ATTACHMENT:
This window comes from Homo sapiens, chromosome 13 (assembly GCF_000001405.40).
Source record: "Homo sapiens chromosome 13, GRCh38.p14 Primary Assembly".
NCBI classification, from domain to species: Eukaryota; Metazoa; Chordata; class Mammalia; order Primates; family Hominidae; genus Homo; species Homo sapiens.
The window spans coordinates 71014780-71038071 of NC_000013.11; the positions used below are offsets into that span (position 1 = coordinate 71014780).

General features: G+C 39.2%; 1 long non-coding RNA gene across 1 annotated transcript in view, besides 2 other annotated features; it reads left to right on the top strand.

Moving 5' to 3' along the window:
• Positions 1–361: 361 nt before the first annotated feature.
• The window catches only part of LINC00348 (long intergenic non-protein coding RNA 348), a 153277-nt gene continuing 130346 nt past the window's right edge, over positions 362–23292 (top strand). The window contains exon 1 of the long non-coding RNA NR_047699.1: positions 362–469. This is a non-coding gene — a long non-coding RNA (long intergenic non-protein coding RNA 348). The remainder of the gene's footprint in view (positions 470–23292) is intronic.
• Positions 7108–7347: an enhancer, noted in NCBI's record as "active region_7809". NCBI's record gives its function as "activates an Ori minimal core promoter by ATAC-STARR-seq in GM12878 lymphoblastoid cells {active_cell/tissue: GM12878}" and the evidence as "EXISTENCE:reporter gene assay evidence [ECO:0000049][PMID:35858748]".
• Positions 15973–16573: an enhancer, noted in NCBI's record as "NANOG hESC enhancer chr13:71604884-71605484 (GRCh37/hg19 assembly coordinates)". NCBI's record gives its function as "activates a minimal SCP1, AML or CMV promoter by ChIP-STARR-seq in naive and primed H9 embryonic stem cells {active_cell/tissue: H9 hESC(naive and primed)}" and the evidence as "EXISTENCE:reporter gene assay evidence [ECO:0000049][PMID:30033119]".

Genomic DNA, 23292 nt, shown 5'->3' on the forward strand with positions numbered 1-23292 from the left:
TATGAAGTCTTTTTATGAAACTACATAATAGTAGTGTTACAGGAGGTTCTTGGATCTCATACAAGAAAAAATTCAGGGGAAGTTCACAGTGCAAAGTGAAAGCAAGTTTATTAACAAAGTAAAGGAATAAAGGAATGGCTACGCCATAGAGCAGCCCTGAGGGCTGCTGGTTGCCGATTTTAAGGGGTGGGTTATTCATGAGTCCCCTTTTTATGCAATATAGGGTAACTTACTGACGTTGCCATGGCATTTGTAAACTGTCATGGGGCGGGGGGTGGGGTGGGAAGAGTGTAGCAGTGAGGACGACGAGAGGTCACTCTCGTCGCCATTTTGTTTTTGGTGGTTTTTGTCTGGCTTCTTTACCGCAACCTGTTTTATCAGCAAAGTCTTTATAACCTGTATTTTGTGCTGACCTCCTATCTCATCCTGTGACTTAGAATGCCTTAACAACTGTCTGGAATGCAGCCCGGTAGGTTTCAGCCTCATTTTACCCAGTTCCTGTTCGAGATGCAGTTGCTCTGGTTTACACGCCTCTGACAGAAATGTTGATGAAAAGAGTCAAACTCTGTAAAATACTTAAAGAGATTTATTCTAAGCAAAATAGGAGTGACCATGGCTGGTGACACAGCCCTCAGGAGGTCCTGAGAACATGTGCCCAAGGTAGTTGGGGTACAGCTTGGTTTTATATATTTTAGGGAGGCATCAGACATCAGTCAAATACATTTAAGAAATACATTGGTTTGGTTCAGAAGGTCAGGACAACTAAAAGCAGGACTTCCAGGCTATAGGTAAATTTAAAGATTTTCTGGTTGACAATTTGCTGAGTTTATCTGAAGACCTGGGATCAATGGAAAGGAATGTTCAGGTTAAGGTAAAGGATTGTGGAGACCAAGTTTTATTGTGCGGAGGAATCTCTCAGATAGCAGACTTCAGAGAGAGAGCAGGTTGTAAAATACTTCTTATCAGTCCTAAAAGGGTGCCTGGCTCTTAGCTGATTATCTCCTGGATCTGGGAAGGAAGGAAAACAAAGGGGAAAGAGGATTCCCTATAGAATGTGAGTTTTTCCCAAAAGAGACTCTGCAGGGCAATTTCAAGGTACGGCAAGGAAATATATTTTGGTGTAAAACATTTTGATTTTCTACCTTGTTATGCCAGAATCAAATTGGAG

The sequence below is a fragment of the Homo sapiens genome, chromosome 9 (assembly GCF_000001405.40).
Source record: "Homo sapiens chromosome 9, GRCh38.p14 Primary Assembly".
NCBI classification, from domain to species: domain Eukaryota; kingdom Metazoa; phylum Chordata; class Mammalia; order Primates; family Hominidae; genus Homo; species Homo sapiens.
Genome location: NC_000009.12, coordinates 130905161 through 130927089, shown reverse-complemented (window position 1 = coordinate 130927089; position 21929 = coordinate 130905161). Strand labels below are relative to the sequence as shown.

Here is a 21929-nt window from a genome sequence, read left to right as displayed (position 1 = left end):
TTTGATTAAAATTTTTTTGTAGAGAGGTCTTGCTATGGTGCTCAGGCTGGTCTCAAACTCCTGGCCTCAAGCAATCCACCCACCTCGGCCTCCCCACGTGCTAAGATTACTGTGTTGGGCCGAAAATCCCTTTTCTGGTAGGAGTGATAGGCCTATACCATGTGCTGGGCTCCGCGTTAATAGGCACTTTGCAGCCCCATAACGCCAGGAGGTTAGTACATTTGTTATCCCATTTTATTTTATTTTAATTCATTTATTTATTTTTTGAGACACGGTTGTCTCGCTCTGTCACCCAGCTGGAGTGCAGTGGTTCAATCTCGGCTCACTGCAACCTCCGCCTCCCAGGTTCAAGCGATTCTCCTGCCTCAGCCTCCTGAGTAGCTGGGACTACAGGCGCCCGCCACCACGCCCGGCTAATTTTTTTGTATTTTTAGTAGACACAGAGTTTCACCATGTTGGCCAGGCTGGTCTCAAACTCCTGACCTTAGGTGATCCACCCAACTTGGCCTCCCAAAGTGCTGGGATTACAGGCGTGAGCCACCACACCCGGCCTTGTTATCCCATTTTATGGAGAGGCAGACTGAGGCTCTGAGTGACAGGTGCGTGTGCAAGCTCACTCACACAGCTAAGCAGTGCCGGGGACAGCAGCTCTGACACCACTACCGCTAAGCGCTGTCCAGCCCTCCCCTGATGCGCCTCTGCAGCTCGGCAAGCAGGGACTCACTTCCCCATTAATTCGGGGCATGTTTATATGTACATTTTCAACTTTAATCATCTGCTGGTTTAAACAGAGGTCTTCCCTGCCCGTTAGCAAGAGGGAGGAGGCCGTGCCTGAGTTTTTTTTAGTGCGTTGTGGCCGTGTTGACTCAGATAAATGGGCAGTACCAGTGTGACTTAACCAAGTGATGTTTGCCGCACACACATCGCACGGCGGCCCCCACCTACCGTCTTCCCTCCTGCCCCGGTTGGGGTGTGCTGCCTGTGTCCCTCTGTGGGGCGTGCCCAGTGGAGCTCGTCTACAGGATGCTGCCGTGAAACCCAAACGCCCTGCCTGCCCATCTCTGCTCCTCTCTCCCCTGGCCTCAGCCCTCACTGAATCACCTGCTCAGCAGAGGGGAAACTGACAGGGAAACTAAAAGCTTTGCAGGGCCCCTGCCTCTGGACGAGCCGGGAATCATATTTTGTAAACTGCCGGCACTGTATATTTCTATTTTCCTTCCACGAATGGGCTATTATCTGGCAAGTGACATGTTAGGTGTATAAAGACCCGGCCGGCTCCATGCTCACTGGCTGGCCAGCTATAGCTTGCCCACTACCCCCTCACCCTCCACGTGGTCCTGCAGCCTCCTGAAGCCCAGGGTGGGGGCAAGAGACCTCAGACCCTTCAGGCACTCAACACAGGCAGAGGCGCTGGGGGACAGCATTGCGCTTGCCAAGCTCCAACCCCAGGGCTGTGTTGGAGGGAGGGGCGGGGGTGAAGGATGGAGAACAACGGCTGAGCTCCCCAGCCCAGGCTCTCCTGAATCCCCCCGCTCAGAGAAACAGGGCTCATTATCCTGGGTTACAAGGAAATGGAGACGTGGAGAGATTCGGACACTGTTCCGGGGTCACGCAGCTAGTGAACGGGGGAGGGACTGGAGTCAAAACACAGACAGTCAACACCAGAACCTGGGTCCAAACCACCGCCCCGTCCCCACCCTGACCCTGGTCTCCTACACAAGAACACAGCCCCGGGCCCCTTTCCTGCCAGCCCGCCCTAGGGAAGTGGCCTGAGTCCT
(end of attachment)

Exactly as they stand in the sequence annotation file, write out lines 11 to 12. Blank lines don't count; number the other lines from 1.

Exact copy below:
Genomic DNA, 23292 nt, shown 5'->3' on the forward strand with positions numbered 1-23292 from the left:
TATGAAGTCTTTTTATGAAACTACATAATAGTAGTGTTACAGGAGGTTCTTGGATCTCATACAAGAAAAAATTCAGGGGAAGTTCACAGTGCAAAGTGAAAGCAAGTTTATTAACAAAGTAAAGGAATAAAGGAATGGCTACGCCATAGAGCAGCCCTGAGGGCTGCTGGTTGCCGATTTTAAGGGGTGGGTTATTCATGAGTCCCCTTTTTATGCAATATAGGGTAACTTACTGACGTTGCCATGGCATTTGTAAACTGTCATGGGGCGGGGGGTGGGGTGGGAAGAGTGTAGCAGTGAGGACGACGAGAGGTCACTCTCGTCGCCATTTTGTTTTTGGTGGTTTTTGTCTGGCTTCTTTACCGCAACCTGTTTTATCAGCAAAGTCTTTATAACCTGTATTTTGTGCTGACCTCCTATCTCATCCTGTGACTTAGAATGCCTTAACAACTGTCTGGAATGCAGCCCGGTAGGTTTCAGCCTCATTTTACCCAGTTCCTGTTCGAGATGCAGTTGCTCTGGTTTACACGCCTCTGACAGAAATGTTGATGAAAAGAGTCAAACTCTGTAAAATACTTAAAGAGATTTATTCTAAGCAAAATAGGAGTGACCATGGCTGGTGACACAGCCCTCAGGAGGTCCTGAGAACATGTGCCCAAGGTAGTTGGGGTACAGCTTGGTTTTATATATTTTAGGGAGGCATCAGACATCAGTCAAATACATTTAAGAAATACATTGGTTTGGTTCAGAAGGTCAGGACAACTAAAAGCAGGACTTCCAGGCTATAGGTAAATTTAAAGATTTTCTGGTTGACAATTTGCTGAGTTTATCTGAAGACCTGGGATCAATGGAAAGGAATGTTCAGGTTAAGGTAAAGGATTGTGGAGACCAAGTTTTATTGTGCGGAGGAATCTCTCAGATAGCAGACTTCAGAGAGAGAGCAGGTTGTAAAATACTTCTTATCAGTCCTAAAAGGGTGCCTGGCTCTTAGCTGATTATCTCCTGGATCTGGGAAGGAAGGAAAACAAAGGGGAAAGAGGATTCCCTATAGAATGTGAGTTTTTCCCAAAAGAGACTCTGCAGGGCAATTTCAAGGTACGGCAAGGAAATATATTTTGGTGTAAAACATTTTGATTTTCTACCTTGTTATGCCAGAATCAAATTGGAG